The Governor now has 30 days to act on legislation sent to him. After that deadline, CSBA will compile the new laws relevant to education in “What’s New for 2021.”

U.S. Citizenship and Immigration Services memo directs agency to reject any new DACA applications

On June 18, 2020, the U.S. Supreme Court held in a 5-4 decision in University of California v. U.S. Department of Homeland Security that the Trump administration may not immediately proceed with its plan to end the Deferred Action for Childhood Arrivals program. The Court’s decision was based on narrow administrative grounds and did not determine the legitimacy of the DACA program. On July 28, the Acting Secretary of Homeland Security issued a memo limiting the DACA program, and on Aug. 21, a follow up implementation memo from U.S. Citizenship and Immigration Services Deputy Director for Policy Joseph Edlow was published. Among other provisions, the memo provides guidance to USCIS as follows:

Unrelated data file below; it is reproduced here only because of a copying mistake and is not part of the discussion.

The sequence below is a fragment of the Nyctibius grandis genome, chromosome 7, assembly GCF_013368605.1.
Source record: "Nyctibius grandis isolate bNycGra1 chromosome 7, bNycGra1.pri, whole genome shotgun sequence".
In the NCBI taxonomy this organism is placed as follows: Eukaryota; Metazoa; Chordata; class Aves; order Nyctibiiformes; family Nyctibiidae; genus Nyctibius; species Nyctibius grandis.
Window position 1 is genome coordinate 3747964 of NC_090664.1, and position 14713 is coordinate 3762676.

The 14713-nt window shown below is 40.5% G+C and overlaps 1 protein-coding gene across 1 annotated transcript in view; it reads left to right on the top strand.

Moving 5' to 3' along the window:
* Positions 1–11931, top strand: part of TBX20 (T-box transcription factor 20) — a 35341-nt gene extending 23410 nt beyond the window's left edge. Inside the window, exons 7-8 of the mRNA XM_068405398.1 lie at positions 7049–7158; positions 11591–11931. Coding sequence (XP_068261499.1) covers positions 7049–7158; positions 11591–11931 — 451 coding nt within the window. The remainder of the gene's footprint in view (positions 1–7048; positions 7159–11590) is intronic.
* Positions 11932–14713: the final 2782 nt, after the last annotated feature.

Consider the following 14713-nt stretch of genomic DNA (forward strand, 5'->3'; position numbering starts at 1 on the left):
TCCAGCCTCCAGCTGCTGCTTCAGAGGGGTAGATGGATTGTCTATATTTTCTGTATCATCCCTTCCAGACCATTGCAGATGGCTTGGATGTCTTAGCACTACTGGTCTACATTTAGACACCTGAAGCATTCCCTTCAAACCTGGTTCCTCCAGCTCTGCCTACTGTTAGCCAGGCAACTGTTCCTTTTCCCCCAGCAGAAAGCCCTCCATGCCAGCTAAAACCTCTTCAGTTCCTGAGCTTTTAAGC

• USCIS will reject any new DACA applications from undocumented immigrants who have never before received a grant of DACA.
  • USCIS will continue to decide DACA renewal applications, but will only grant requests for DACA and associated employment authorization for a period of no more than one year.
  • USCIS will allow previous two-year grants of DACA and associated employment authorization to remain undisturbed during their existing two-year validity periods.

CSBA’s Education Legal Alliance joined two amicus briefs in the consolidated court cases against the Trump administration’s decision to end DACA and will continue to monitor the status of the DACA program, including whether this new round of regulatory limitations will be subject to legal challenge. Read more on the CSBA blog »

Nominate a CSBA Director-at-Large